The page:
1. I would argue that many people globally do not care about the environmental sustainability of beef and without legislative pressure, McDonalds has little incentive to focus on sustainability unless customers move away from beef completely. There is a higher barrier cost-wise for sustainable beef, as much of the supply chain is through fragmented farms and often the beef making processed is not vertically integrated, meaning moving multiple layers of businesses into the sustainable model. Potentially focusing on consumer preferences (similar to what happened to chicken) is the best way for the world to get more sustainable beef?

  2. On the surface, it appears very odd that McDonald’s doesn’t offer a veggie burger. In fact, conversion of only a few percentage points of would-be buyers of a beef sandwich to a veggie burger would be a dramatic impact given the numbers you cite above. However, reality is far different. In areas where individuals are more likely to purchase veggie burgers (urban areas), there is an abundance of more palatable alternatives nearby. Second, in 2011, when McDonalds launched a veggie burger, they sold only “4 per day” according to then-CEO Don Johnson. That said, they recently launched a McVeggie in Finland on a trial basis (perhaps customer tastes have shifted enough in the last 6 years).

    In a broader context, I believe that McDonalds needs to first fix their supply chain (orient towards sustainability) before moving towards customer education. It would be an odd play to attack the environmental sustainability of a leading product they offer. Rather they should adjust their supply chain and then use an environmental angle as an attack on the competition (as a 2.5% consumer of EU beef they can set a trend from a position of superiority).

  3. While I agree that McDonald’s efforts to date are more of a publicity stunt than a commitment to sustainability, I would also argue that adding a bean-based burger to the menu would not significantly change consumer purchasing behavior. While McDonald’s might be able to attract more vegetarians, the only way to make a significant impact on the environment would be to convert carnivorous consumers and subsequently produce fewer meat-based burgers. As a vegetarian, I have shared many bean-based burgers with meat-eating friends/family and I can confidently say they would never order it on their own, let alone order it at McDonalds.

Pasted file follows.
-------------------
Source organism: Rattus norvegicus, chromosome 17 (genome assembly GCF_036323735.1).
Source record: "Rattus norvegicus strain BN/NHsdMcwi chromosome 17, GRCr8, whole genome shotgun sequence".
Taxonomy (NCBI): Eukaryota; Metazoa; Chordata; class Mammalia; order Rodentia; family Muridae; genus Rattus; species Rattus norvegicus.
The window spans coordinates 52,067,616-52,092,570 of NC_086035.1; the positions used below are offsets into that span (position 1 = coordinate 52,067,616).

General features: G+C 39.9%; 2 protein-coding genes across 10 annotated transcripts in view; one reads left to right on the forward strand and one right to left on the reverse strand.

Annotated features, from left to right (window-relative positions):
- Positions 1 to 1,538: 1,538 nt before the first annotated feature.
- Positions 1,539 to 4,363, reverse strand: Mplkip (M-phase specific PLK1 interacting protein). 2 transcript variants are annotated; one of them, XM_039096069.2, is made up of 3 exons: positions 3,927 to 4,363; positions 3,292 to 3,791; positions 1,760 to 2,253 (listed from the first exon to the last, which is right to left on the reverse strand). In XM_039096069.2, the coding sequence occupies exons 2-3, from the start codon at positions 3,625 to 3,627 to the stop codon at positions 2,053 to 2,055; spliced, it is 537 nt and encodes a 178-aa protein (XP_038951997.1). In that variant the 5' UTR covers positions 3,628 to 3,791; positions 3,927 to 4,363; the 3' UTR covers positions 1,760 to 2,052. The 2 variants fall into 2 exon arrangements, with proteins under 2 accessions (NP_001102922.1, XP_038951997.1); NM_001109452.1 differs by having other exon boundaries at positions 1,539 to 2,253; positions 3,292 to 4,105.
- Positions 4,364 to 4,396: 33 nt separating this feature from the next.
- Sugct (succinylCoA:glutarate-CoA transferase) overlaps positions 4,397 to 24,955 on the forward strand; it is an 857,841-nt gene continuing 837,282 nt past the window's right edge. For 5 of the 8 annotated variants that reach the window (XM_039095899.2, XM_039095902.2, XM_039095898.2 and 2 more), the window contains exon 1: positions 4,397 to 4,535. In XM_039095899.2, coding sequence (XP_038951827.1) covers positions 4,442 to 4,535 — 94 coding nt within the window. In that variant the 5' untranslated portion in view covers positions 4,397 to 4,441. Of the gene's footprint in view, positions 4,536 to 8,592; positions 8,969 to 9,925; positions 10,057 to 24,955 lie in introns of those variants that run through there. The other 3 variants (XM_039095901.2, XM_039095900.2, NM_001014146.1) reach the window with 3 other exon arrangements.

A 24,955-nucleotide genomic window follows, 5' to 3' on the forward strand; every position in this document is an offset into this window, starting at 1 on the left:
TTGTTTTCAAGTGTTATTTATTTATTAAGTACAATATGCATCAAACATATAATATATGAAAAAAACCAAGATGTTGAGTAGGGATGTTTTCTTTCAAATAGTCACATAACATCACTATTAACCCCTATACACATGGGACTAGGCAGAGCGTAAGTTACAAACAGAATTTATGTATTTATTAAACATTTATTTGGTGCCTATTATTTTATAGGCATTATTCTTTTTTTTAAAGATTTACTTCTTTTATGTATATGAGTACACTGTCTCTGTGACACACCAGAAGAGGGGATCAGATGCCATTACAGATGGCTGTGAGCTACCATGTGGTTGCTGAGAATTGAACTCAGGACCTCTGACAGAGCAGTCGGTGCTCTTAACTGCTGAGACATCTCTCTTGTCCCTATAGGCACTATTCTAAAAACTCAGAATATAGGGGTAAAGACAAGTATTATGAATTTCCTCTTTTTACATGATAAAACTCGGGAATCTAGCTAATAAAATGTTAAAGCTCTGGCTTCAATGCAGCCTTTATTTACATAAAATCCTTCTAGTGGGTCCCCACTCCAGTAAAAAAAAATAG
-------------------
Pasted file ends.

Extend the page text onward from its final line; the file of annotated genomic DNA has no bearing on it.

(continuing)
Several companies have attempted to bridge this gap – such as Impossible Foods and Beyond Meat – by creating soy and plant-based burgers that are nearly indistinguishable from meat. As such, I believe that McDonald’s could best drive change by partnering with one of these companies or by developing their own version (similar to Chipotle’s introduction of ‘sofritas’) so that consumers don’t have to sacrifice taste.

  4. Great fact base for the paper, very interesting to read! I think the author touches on the core of challenge in the questions she is raising at the end of the paper. The company clearly has a responsibility to source sustainable beef and we should expect large multinationals to help us “save the planet”. However, the core of the problem is consumer preferences for beef. If we cannot change this, anything McDonald’s tries to do will be off-set by competition taking market share because of shrinking margins and lower ability to compete. There will always be a fast food chain that purely looks at consumer preferences.

    Overall, climate change is a typical free-riders problem that needs to be solved through government intervention. The free market cannot solve the problem, because it cannot price externalities effectively. Hence 2 proposals – First, calculate the real cost of beef (including externalities, such as greenhouse gas emissions and eventual harm to the planet) and levy taxes so that consumers make “real” choices between beans and steak vs. today. Second, increase education around the effects of eating beef, starting in pre-school.

  5. I enjoyed the parallels to the IKEA sustainability case in this article. However, unlike our kind and responsible Swedish furniture overlords, I do not believe that McDonald’s will fundamentally alter its business model to deliver the type of climate change impact required. I agree that further regulatory action is required to drive up the price of beef and pass through the true cost of beef consumption on to both beef sellers and consumers. However, I do think that there is also a positive silver lining in that consumers are becoming more educated on the detrimental impacts of red meat overconsumption, and on the environmental impact of cattle farming. According to the WHO organization, US beef consumption peaked in the 1970s, and chicken (a more environmentally preferable meat) consumption has doubled since then. The real greenhouse gas battle will be fought in China, India, and emerging markets in the east as they adopt the “western” trend of heavy meat consumption.

  6. I also enjoyed the parallels to the IKEA sustainability case, as Oswald mentioned above. While I agree with him that Mcdonald’s is less likely to alter its business model compared to IKEA, I think a bigger hurdle lies with the lack of consumer awareness. Most of the consumers can easily associate the IKEA furniture with trees; they understand that the company cuts down trees to make the wood furniture, damaging the environment. With McDonald’s, the link between beef and climate change is not as obvious. I don’t think most of McDonald’s consumers would know how harmful the methane emitted from cows is to the environment. They wouldn’t necessarily think of beans and the supply chain when they look at beef burgers. This would be worse in many developing countries, where the consumer awareness of sustainability is not as widespread. Thus, I think McDonald’s is under less pressure to be proactive on the sustainability front. I agree with Eliza that, ideally, McDonald’s should educate consumers, but they lack incentives. I think the governments should provide incentive, whether through a tax break or subsidy, so that they can also meet their commitments to fight climate change.

  7. It would be rational for a company that’s existed as long as McDonald’s to think through how it can mitigate the impact of climate change, given it will inevitably be detrimental to their supply chain (and their bottom line) in the long run. While it’s true that the bulk of their customers do not care about the environmental effects of their beef consumption, one could argue that people will probably begin to care, with time. It’s probably not likely that a multinational fast-food behemoth can shift consumer behavior towards reduced beef consumption, it is wise to shift their core offering (and/or have an alternative solution ready) for when customer demand shifts on its own.